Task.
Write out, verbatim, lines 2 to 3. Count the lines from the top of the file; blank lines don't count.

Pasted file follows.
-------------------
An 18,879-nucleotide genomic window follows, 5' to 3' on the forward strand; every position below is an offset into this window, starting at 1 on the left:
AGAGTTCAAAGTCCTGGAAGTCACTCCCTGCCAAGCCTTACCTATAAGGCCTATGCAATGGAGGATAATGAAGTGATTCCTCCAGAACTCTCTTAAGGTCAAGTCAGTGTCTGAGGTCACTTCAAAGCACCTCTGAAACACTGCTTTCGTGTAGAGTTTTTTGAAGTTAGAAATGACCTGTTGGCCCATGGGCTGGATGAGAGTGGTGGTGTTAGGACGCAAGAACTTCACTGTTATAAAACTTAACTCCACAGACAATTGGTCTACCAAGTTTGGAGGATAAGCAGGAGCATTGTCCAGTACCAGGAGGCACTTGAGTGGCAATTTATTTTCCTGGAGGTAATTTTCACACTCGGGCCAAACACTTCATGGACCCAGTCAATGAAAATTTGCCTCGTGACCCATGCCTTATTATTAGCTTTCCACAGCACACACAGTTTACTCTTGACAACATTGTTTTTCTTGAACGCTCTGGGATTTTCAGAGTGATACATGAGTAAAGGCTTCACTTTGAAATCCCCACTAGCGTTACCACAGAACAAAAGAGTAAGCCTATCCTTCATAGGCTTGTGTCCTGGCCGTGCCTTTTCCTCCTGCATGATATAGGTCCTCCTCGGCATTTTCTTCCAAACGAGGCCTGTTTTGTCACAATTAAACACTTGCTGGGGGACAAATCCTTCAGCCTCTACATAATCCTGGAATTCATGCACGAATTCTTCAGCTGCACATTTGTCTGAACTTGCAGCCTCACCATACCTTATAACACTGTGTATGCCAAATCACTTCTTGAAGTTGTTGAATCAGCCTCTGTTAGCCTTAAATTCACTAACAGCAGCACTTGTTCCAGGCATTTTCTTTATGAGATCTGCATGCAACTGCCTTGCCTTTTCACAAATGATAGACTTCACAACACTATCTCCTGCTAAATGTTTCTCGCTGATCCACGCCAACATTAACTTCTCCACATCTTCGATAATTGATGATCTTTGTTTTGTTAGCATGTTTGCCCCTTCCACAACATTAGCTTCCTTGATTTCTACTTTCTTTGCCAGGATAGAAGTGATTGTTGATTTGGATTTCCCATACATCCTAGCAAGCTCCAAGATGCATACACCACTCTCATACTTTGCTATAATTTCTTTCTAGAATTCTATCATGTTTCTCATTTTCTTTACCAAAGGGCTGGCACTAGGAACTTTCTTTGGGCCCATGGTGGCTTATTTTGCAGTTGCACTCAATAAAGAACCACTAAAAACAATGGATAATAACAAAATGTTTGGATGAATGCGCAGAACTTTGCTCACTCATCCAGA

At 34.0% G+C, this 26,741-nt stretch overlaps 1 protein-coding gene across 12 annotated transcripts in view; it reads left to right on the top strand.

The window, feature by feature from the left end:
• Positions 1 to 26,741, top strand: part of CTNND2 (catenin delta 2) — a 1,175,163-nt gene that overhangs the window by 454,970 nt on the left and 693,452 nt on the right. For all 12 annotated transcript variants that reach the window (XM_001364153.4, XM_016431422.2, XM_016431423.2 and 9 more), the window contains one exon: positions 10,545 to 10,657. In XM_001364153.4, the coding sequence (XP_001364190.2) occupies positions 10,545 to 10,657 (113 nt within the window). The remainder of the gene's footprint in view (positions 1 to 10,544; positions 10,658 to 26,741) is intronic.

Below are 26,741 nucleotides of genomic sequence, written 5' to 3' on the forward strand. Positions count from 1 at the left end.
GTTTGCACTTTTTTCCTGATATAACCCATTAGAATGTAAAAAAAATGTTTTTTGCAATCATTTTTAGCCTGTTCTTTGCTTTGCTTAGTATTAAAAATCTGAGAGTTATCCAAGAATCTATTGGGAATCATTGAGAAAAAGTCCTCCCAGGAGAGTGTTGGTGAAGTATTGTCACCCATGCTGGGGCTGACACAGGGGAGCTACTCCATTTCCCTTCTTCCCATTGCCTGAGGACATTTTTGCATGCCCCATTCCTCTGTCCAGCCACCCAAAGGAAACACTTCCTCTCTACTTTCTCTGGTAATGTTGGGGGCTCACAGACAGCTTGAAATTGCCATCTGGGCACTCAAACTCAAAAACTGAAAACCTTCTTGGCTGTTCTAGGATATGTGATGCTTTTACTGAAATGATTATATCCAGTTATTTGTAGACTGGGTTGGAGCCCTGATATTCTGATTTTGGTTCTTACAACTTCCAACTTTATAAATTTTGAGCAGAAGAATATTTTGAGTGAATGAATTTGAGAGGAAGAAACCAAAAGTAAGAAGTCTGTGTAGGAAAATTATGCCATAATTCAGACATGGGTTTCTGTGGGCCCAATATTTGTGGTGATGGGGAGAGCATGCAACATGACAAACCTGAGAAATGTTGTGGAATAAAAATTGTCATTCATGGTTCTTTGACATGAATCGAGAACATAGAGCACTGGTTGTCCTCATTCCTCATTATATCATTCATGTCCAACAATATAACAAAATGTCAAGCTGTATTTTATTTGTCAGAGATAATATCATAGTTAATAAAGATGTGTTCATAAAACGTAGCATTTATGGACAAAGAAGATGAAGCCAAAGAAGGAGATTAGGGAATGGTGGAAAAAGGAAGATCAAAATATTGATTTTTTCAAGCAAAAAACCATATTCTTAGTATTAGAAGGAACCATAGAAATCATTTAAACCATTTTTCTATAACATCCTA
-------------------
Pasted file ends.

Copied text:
AGAGTTCAAAGTCCTGGAAGTCACTCCCTGCCAAGCCTTACCTATAAGGCCTATGCAATGGAGGATAATGAAGTGATTCCTCCAGAACTCTCTTAAGGTCAAGTCAGTGTCTGAGGTCACTTCAAAGCACCTCTGAAACACTGCTTTCGTGTAGAGTTTTTTGAAGTTAGAAATGACCTGTTGGCCCATGGGCTGGATGAGAGTGGTGGTGTTAGGACGCAAGAACTTCACTGTTATAAAACTTAACTCCACAGACAATTGGTCTACCAAGTTTGGAGGATAAGCAGGAGCATTGTCCAGTACCAGGAGGCACTTGAGTGGCAATTTATTTTCCTGGAGGTAATTTTCACACTCGGGCCAAACACTTCATGGACCCAGTCAATGAAAATTTGCCTCGTGACCCATGCCTTATTATTAGCTTTCCACAGCACACACAGTTTACTCTTGACAACATTGTTTTTCTTGAACGCTCTGGGATTTTCAGAGTGATACATGAGTAAAGGCTTCACTTTGAAATCCCCACTAGCGTTACCACAGAACAAAAGAGTAAGCCTATCCTTCATAGGCTTGTGTCCTGGCCGTGCCTTTTCCTCCTGCATGATATAGGTCCTCCTCGGCATTTTCTTCCAAACGAGGCCTGTTTTGTCACAATTAAACACTTGCTGGGGGACAAATCCTTCAGCCTCTACATAATCCTGGAATTCATGCACGAATTCTTCAGCTGCACATTTGTCTGAACTTGCAGCCTCACCATACCTTATAACACTGTGTATGCCAAATCACTTCTTGAAGTTGTTGAATCAGCCTCTGTTAGCCTTAAATTCACTAACAGCAGCACTTGTTCCAGGCATTTTCTTTATGAGATCTGCATGCAACTGCCTTGCCTTTTCACAAATGATAGACTTCACAACACTATCTCCTGCTAAATGTTTCTCGCTGATCCACGCCAACATTAACTTCTCCACATCTTCGATAATTGATGATCTTTGTTTTGTTAGCATGTTTGCCCCTTCCACAACATTAGCTTCCTTGATTTCTACTTTCTTTGCCAGGATAGAAGTGATTGTTGATTTGGATTTCCCATACATCCTAGCAAGCTCCAAGATGCATACACCACTCTCATACTTTGCTATAATTTCTTTCTAGAATTCTATCATGTTTCTCATTTTCTTTACCAAAGGGCTGGCACTAGGAACTTTCTTTGGGCCCATGGTGGCTTATTTTGCAGTTGCACTCAATAAAGAACCACTAAAAACAATGGATAATAACAAAATGTTTGGATGAATGCGCAGAACTTTGCTCACTCATCCAGA

At 34.0% G+C, this 26,741-nt stretch overlaps 1 protein-coding gene across 12 annotated transcripts in view; it reads left to right on the top strand.